2. They are lying through their teeth about the accounts being reinstated (many have not been), as well about the SMS thing, given that the video shows actual screenshots of people being denied having their accounts reinstated, so obviously that SMS thing doesn't work at all as they claim it should.

Google seems to be constantly playing with any of their algorithms... I totally understand that it’s their business, but especially YouTube gets worse and worse.

oh wow! there must be more backstory to this. finding it hard to believe that whole google accounts got suspended for spamming a youtube video chat!

This is why I avoid as many google properties as possible. Who even knows what actions might get my Gmail account disabled. And when they do, there’s no chance of their support system fixing it. The ban bot decided a rule was violated, and when reviewing its decision the ban bot unsurprisingly decides the same thing on appeal.

So no, I’m not going to start shopping with Google Wallet no matter how many coupon offers they send me.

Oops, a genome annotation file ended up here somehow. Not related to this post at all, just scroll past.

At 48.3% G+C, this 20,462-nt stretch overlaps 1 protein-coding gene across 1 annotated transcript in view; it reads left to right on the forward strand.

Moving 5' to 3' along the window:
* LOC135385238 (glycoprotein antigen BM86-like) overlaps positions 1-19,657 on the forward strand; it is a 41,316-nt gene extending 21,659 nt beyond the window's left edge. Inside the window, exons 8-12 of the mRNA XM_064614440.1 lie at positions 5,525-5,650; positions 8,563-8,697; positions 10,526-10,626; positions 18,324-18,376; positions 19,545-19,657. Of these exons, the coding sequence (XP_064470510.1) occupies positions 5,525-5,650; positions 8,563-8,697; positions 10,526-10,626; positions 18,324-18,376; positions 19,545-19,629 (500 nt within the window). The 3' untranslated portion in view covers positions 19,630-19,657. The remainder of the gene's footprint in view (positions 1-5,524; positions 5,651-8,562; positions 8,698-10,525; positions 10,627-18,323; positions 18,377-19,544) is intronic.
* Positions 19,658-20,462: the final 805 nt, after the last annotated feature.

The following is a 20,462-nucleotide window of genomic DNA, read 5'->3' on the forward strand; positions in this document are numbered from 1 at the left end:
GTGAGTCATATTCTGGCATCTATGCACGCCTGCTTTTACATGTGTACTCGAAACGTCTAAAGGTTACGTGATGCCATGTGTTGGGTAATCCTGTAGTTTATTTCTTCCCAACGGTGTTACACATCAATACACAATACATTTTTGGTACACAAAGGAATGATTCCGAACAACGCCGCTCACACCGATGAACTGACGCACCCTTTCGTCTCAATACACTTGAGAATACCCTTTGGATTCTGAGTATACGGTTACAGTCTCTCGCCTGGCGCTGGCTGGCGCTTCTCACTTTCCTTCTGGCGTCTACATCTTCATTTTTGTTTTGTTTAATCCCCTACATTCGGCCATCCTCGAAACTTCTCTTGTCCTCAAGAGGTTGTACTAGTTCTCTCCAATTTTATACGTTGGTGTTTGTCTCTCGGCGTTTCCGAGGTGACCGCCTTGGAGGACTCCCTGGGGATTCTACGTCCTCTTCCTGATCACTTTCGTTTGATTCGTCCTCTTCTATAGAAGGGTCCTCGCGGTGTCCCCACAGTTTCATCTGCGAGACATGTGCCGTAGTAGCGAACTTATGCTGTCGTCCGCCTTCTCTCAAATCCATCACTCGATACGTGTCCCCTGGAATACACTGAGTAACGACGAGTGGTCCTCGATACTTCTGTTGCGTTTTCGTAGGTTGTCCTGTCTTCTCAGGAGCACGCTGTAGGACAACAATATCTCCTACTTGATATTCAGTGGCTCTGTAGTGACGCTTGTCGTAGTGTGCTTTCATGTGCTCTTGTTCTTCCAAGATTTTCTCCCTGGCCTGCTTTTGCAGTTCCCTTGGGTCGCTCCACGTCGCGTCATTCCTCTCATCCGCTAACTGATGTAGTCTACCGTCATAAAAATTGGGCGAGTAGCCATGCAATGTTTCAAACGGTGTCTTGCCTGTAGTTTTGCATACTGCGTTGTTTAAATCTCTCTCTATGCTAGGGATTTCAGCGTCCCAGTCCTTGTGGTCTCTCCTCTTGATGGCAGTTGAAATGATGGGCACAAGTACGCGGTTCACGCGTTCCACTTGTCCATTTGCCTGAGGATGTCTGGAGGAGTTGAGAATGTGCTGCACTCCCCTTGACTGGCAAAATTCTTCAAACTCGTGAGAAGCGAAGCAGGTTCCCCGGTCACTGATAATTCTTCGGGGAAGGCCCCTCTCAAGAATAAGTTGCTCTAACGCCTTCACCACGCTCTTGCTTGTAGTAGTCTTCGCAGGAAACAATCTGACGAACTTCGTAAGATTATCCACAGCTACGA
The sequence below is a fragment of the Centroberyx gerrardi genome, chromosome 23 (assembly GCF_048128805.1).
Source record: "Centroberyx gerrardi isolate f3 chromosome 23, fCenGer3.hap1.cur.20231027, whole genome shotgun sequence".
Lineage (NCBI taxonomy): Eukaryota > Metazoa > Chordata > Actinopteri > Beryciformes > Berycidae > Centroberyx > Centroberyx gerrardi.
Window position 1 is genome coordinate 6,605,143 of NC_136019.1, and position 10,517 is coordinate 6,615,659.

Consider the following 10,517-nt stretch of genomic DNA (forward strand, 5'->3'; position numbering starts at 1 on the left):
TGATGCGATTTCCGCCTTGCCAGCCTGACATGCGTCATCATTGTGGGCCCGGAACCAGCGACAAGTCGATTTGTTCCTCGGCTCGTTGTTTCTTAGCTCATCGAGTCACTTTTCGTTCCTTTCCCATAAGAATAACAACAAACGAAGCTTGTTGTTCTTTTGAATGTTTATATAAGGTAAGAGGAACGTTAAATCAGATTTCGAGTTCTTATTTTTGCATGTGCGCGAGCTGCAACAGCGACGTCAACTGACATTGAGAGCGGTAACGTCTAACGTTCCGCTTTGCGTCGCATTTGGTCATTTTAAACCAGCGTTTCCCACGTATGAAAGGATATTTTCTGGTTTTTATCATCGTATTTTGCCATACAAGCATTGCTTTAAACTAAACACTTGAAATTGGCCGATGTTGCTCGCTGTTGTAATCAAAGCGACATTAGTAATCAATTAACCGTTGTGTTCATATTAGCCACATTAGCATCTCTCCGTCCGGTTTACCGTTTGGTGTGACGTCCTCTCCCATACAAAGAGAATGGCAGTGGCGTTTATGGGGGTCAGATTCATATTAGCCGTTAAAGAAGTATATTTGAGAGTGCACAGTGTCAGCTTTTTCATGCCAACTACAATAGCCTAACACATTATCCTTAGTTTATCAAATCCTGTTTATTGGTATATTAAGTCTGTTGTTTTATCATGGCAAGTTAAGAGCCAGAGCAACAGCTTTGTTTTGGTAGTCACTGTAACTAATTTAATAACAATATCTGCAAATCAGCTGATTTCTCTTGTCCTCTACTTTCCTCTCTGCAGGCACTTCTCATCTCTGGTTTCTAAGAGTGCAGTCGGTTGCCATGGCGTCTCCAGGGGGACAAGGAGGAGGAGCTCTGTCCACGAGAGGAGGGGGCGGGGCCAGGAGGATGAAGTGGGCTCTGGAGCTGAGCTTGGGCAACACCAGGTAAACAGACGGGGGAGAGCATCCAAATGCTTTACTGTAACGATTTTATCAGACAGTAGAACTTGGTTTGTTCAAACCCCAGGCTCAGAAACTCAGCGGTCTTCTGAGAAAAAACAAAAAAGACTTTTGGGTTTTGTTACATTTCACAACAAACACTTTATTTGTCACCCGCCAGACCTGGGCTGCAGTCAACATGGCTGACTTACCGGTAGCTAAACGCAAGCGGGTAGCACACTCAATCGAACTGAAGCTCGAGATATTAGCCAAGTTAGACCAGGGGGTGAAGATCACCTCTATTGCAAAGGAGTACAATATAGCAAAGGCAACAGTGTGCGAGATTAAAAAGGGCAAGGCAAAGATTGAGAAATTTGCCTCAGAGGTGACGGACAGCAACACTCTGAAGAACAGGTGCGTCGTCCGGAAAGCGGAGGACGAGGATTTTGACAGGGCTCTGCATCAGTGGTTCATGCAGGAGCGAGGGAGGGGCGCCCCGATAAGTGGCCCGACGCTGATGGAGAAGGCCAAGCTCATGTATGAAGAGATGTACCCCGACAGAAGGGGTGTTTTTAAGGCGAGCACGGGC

And of course the not-stated-but-there "You can never use an Android phone again, switch to iPhone or a feature phone."

Sure you could create a new Google account and use that with your phone, but Google's going to know it's the same person (same phone number, places where you have to enter your name, same credit card info if you're purchasing any apps on the Play store, same physical location and movement patterns, etc.) and can simply ban you again. You'd like to have Chrome syncing things between a desktop and laptop? Nope nope nope.

I would not rely on a third party (especially a platform with so inconsistent behavior and unclear rules) when talking about an irreplaceable asset.

Yeah, switching to a better email provider is on my to do list, but it’s a big project that I’ll get around to “someday”. Easier to fly under Google’s radar.

I'm sure some of those commenters in the video stream believed the same thing.

They made the critical mistake of touching a second Google product